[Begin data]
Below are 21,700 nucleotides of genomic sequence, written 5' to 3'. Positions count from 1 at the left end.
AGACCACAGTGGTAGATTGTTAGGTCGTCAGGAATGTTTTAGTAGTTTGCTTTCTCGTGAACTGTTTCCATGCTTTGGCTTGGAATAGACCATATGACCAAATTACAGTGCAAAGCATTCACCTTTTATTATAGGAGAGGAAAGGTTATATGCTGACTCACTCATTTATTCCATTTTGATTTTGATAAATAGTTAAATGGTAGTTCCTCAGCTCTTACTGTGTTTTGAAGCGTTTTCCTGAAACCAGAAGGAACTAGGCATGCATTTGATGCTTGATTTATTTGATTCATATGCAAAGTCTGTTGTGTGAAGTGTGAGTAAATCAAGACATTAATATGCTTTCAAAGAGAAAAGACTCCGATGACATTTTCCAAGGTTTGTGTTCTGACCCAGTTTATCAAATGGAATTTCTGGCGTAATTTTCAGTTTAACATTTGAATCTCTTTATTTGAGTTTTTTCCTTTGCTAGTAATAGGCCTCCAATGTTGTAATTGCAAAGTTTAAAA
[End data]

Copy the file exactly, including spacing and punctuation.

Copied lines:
Below are 21,700 nucleotides of genomic sequence, written 5' to 3'. Positions count from 1 at the left end.
AGACCACAGTGGTAGATTGTTAGGTCGTCAGGAATGTTTTAGTAGTTTGCTTTCTCGTGAACTGTTTCCATGCTTTGGCTTGGAATAGACCATATGACCAAATTACAGTGCAAAGCATTCACCTTTTATTATAGGAGAGGAAAGGTTATATGCTGACTCACTCATTTATTCCATTTTGATTTTGATAAATAGTTAAATGGTAGTTCCTCAGCTCTTACTGTGTTTTGAAGCGTTTTCCTGAAACCAGAAGGAACTAGGCATGCATTTGATGCTTGATTTATTTGATTCATATGCAAAGTCTGTTGTGTGAAGTGTGAGTAAATCAAGACATTAATATGCTTTCAAAGAGAAAAGACTCCGATGACATTTTCCAAGGTTTGTGTTCTGACCCAGTTTATCAAATGGAATTTCTGGCGTAATTTTCAGTTTAACATTTGAATCTCTTTATTTGAGTTTTTTCCTTTGCTAGTAATAGGCCTCCAATGTTGTAATTGCAAAGTTTAAAA